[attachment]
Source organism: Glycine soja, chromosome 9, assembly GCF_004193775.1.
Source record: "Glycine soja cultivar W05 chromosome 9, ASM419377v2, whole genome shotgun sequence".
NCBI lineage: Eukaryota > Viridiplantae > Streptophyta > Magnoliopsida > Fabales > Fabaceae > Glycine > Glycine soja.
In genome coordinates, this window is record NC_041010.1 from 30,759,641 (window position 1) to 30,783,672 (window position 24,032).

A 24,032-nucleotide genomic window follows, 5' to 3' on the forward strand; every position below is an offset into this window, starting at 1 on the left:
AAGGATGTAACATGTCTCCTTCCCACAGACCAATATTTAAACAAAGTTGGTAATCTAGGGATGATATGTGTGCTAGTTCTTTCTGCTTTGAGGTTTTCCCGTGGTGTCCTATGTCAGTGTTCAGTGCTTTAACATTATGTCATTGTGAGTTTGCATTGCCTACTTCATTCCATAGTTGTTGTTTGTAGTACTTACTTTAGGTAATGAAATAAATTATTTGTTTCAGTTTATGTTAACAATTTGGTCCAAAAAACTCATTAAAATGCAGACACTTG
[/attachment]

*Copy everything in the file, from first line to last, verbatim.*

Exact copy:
Source organism: Glycine soja, chromosome 9, assembly GCF_004193775.1.
Source record: "Glycine soja cultivar W05 chromosome 9, ASM419377v2, whole genome shotgun sequence".
NCBI lineage: Eukaryota > Viridiplantae > Streptophyta > Magnoliopsida > Fabales > Fabaceae > Glycine > Glycine soja.
In genome coordinates, this window is record NC_041010.1 from 30,759,641 (window position 1) to 30,783,672 (window position 24,032).

A 24,032-nucleotide genomic window follows, 5' to 3' on the forward strand; every position below is an offset into this window, starting at 1 on the left:
AAGGATGTAACATGTCTCCTTCCCACAGACCAATATTTAAACAAAGTTGGTAATCTAGGGATGATATGTGTGCTAGTTCTTTCTGCTTTGAGGTTTTCCCGTGGTGTCCTATGTCAGTGTTCAGTGCTTTAACATTATGTCATTGTGAGTTTGCATTGCCTACTTCATTCCATAGTTGTTGTTTGTAGTACTTACTTTAGGTAATGAAATAAATTATTTGTTTCAGTTTATGTTAACAATTTGGTCCAAAAAACTCATTAAAATGCAGACACTTG